Can the Court force me to sell my car if I get a DWI and don’t want the interlock device because I won’t be using my car?
Pursuant to Leandra’s Law, a condition of sentence for a D.W.I. conviction is that an interlock device must be placed on your vehicle. This interlock device is fairly expensive, as you must pay a private company to have it installed. In addition, you must pay a monthly fee for its continued use and observation.
Some people that have been convicted of a DWI would rather not have an interlock device placed on their vehicle. Thus, the question arises, what can the court do, in the event that you own a vehicle, but do not want an interlock device placed on it, because you will not be driving?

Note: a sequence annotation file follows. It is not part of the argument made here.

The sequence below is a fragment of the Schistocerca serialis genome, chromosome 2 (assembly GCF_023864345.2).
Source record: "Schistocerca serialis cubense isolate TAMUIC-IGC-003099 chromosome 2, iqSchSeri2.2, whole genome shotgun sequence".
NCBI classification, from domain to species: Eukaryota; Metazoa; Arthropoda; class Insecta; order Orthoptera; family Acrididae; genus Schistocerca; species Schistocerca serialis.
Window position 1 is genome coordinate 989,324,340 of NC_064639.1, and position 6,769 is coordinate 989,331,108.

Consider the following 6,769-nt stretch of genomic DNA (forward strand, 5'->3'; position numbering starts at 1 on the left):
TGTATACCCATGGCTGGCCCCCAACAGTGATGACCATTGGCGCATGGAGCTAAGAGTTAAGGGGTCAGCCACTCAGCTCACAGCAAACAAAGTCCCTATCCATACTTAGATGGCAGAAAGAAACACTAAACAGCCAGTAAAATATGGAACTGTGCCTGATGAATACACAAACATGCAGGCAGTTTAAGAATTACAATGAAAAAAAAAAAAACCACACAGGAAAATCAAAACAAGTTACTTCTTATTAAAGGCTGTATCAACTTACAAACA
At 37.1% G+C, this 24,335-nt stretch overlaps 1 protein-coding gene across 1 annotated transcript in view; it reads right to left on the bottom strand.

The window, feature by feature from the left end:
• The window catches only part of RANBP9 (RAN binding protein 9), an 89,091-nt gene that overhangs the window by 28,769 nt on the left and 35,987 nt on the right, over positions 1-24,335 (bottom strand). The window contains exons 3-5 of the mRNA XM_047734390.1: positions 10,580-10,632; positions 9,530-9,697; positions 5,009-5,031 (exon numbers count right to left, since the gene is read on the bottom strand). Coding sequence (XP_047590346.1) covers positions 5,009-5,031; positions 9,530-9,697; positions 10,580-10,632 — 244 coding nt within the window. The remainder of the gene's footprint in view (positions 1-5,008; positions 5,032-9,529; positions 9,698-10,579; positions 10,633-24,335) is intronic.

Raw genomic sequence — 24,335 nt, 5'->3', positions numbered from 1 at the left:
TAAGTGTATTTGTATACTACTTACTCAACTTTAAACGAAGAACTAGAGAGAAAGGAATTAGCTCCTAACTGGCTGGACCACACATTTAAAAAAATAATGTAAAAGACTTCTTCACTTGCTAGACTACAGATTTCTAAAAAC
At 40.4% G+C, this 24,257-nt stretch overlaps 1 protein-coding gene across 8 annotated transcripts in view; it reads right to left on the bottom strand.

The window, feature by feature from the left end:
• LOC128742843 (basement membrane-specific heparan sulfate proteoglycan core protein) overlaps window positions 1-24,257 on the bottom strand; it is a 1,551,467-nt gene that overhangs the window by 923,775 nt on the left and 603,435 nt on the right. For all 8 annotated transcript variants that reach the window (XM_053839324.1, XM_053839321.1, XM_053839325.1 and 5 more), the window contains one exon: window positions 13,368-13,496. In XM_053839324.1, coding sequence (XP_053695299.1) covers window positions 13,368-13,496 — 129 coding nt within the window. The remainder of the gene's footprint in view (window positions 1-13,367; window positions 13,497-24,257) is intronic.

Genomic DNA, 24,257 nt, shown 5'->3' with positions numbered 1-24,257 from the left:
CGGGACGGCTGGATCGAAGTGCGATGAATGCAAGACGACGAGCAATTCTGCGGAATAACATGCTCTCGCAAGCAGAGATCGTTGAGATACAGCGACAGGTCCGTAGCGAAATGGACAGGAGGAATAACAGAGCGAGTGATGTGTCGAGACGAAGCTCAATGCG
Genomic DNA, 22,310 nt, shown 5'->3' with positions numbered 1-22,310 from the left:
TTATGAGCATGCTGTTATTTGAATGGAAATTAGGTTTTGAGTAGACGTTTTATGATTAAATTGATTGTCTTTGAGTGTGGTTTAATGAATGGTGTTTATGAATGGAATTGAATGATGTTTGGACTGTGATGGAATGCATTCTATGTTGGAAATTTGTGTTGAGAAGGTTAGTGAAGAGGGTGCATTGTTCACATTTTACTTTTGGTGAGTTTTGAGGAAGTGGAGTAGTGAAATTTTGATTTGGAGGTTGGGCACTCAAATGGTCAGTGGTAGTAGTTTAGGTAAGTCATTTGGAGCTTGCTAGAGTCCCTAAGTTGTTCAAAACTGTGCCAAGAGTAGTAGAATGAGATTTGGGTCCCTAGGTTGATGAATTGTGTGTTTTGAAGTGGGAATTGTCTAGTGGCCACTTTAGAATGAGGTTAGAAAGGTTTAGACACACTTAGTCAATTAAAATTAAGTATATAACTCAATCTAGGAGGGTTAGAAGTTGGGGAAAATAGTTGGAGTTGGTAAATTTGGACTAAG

In People v. Donaldson, the Appellate Division held that a court could appropriately make it a condition of probation that a probationer dispose of vehicles he owned, if they did not have an interlock device affixed to them. Thus, according to the Appellate Division, a person convicted of DWI can be forced to sell or otherwise dispose of his or her car. In fact, such a condition can apparently be imposed for a probationer (sentenced to probation for DWI) even if they are willing to affix an interlock device on their vehicles.
And, while many individuals charged for their first DWI might believe that probation is an unlikely occurrence, it is becoming more likely recently than it has been in the past. Thus, even on a first DWI conviction, there are concerns related to retaining your car.
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